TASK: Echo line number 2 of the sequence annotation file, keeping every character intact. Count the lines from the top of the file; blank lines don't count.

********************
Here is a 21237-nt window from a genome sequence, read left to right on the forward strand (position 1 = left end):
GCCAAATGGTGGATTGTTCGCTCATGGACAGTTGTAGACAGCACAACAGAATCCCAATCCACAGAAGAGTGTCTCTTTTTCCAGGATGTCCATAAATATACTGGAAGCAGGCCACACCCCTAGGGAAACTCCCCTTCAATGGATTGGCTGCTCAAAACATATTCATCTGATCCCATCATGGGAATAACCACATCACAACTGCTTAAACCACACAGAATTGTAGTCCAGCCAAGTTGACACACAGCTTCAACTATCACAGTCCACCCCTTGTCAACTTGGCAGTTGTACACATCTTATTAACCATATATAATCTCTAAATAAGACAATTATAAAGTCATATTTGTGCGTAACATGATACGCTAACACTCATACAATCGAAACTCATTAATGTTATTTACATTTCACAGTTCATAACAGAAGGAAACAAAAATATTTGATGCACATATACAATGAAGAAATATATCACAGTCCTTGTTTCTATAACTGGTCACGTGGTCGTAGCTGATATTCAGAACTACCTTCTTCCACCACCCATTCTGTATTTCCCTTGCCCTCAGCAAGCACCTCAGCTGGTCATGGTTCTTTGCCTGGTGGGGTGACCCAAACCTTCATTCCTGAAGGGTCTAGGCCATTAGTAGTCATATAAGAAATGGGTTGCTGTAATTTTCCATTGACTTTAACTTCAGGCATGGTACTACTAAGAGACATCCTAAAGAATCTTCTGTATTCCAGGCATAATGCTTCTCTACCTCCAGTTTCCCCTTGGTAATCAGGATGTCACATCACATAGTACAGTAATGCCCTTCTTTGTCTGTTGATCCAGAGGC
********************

GCCAAATGGTGGATTGTTCGCTCATGGACAGTTGTAGACAGCACAACAGAATCCCAATCCACAGAAGAGTGTCTCTTTTTCCAGGATGTCCATAAATATACTGGAAGCAGGCCACACCCCTAGGGAAACTCCCCTTCAATGGATTGGCTGCTCAAAACATATTCATCTGATCCCATCATGGGAATAACCACATCACAACTGCTTAAACCACACAGAATTGTAGTCCAGCCAAGTTGACACACAGCTTCAACTATCACAGTCCACCCCTTGTCAACTTGGCAGTTGTACACATCTTATTAACCATATATAATCTCTAAATAAGACAATTATAAAGTCATATTTGTGCGTAACATGATACGCTAACACTCATACAATCGAAACTCATTAATGTTATTTACATTTCACAGTTCATAACAGAAGGAAACAAAAATATTTGATGCACATATACAATGAAGAAATATATCACAGTCCTTGTTTCTATAACTGGTCACGTGGTCGTAGCTGATATTCAGAACTACCTTCTTCCACCACCCATTCTGTATTTCCCTTGCCCTCAGCAAGCACCTCAGCTGGTCATGGTTCTTTGCCTGGTGGGGTGACCCAAACCTTCATTCCTGAAGGGTCTAGGCCATTAGTAGTCATATAAGAAATGGGTTGCTGTAATTTTCCATTGACTTTAACTTCAGGCATGGTACTACTAAGAGACATCCTAAAGAATCTTCTGTATTCCAGGCATAATGCTTCTCTACCTCCAGTTTCCCCTTGGTAATCAGGATGTCACATCACATAGTACAGTAATGCCCTTCTTTGTCTGTTGATCCAGAGGC